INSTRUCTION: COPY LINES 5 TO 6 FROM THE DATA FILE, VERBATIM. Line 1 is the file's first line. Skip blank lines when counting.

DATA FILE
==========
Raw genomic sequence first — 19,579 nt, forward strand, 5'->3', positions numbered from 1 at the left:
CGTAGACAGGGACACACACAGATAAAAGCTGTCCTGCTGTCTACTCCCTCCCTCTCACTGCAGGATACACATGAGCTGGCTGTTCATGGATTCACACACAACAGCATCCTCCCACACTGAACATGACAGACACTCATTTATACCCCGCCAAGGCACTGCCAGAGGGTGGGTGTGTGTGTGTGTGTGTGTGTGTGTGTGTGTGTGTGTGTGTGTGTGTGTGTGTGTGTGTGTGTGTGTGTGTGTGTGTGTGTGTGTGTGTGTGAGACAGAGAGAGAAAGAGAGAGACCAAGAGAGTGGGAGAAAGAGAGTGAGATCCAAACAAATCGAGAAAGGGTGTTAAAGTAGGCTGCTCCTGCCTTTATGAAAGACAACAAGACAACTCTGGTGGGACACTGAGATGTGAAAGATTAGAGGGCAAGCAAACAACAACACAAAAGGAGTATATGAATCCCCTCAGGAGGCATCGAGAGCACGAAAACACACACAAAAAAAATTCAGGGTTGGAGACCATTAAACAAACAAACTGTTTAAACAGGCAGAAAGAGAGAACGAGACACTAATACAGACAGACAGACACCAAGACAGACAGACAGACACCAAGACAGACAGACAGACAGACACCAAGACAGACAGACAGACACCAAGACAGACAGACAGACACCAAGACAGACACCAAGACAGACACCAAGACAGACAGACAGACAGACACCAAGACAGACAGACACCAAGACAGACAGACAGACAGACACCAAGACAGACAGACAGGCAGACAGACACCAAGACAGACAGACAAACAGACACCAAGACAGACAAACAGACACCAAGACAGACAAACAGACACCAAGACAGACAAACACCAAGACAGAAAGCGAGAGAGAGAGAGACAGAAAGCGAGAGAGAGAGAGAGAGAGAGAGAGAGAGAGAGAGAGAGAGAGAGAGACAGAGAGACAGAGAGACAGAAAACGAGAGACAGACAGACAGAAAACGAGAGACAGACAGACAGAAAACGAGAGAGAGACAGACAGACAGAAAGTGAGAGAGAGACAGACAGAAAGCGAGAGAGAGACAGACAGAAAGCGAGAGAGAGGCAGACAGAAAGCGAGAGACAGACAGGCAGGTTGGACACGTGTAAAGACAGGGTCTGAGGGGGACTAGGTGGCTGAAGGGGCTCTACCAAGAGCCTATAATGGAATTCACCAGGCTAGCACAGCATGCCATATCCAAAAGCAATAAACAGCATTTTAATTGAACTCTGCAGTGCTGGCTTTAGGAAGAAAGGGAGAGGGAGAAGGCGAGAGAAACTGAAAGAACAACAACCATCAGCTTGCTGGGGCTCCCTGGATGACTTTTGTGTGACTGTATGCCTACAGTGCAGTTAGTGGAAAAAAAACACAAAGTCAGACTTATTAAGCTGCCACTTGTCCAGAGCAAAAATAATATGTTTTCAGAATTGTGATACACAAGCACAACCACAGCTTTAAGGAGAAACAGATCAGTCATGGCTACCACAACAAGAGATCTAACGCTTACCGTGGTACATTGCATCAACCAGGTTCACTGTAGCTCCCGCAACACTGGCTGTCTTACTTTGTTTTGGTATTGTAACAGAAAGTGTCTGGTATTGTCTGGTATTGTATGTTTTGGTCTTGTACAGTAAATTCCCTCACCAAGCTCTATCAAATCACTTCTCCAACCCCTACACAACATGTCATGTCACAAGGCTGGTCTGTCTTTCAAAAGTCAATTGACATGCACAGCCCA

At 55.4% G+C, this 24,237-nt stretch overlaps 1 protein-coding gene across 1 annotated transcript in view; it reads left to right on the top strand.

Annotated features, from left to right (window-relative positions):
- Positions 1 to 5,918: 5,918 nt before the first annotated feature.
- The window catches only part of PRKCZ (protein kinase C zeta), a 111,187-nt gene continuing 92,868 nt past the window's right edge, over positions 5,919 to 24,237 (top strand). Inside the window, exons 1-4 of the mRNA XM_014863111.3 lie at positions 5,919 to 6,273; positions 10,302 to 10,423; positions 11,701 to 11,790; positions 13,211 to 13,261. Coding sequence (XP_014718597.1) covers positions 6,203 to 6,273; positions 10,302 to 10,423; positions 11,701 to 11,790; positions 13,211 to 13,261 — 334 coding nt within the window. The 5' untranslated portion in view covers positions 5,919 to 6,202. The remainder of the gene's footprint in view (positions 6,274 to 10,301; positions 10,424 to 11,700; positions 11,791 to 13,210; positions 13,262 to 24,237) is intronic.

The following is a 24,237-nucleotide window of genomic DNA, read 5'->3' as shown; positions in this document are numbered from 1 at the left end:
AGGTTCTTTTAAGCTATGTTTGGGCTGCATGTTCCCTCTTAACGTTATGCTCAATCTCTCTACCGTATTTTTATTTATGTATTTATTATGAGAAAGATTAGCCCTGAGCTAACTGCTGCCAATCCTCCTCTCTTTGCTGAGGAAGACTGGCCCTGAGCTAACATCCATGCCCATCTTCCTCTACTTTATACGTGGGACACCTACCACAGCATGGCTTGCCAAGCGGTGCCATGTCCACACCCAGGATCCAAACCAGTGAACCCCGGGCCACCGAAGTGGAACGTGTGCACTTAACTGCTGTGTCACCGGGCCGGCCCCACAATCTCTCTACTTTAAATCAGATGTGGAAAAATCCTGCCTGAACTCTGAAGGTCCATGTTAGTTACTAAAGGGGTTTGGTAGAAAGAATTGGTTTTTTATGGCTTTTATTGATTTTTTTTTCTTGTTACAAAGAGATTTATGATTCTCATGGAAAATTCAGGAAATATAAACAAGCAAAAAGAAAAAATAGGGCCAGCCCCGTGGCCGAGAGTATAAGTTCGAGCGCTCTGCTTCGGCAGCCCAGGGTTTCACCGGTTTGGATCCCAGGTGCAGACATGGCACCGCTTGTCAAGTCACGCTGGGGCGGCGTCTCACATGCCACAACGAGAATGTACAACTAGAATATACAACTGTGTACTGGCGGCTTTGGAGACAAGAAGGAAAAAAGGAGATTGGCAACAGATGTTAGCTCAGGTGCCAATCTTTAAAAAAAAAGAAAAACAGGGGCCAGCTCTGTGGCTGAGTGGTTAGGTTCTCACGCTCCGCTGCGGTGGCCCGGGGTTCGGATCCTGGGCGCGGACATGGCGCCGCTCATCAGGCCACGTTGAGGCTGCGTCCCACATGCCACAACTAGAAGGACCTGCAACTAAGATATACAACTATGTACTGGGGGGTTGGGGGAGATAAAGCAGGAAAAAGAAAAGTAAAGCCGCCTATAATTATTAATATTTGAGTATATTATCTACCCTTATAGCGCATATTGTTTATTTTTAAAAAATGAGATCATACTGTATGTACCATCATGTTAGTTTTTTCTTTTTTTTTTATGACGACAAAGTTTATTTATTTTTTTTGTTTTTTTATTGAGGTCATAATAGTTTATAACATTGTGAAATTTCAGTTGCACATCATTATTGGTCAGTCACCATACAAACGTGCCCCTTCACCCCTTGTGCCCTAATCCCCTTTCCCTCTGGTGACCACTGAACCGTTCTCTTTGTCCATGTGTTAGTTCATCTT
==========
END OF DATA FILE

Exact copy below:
- Positions 1 to 5,918: 5,918 nt before the first annotated feature.
- The window catches only part of PRKCZ (protein kinase C zeta), a 111,187-nt gene continuing 92,868 nt past the window's right edge, over positions 5,919 to 24,237 (top strand). Inside the window, exons 1-4 of the mRNA XM_014863111.3 lie at positions 5,919 to 6,273; positions 10,302 to 10,423; positions 11,701 to 11,790; positions 13,211 to 13,261. Coding sequence (XP_014718597.1) covers positions 6,203 to 6,273; positions 10,302 to 10,423; positions 11,701 to 11,790; positions 13,211 to 13,261 — 334 coding nt within the window. The 5' untranslated portion in view covers positions 5,919 to 6,202. The remainder of the gene's footprint in view (positions 6,274 to 10,301; positions 10,424 to 11,700; positions 11,791 to 13,210; positions 13,262 to 24,237) is intronic.